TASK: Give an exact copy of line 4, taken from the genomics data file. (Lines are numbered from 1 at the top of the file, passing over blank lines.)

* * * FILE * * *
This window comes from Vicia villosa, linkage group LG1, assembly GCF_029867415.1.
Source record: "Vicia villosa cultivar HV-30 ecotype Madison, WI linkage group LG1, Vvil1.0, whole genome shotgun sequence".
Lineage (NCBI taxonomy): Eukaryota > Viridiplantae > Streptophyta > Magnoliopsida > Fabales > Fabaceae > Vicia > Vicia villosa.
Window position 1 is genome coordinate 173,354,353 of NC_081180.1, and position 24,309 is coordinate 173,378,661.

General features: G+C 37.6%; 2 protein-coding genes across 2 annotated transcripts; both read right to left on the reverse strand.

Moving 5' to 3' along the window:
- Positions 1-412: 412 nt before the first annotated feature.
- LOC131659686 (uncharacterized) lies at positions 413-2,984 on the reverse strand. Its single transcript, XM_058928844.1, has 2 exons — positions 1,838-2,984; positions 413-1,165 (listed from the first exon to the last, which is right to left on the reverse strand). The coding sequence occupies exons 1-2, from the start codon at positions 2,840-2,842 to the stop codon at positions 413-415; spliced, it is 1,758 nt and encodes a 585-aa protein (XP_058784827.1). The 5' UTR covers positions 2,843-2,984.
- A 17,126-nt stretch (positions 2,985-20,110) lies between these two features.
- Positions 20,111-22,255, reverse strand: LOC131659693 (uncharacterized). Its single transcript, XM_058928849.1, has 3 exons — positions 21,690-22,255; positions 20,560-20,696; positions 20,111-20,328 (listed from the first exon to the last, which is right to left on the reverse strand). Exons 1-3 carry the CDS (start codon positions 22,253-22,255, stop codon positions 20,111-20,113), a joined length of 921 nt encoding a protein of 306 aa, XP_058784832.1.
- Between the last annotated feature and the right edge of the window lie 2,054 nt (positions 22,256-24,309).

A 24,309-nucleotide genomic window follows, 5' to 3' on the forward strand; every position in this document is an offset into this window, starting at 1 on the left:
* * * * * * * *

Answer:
Window position 1 is genome coordinate 173,354,353 of NC_081180.1, and position 24,309 is coordinate 173,378,661.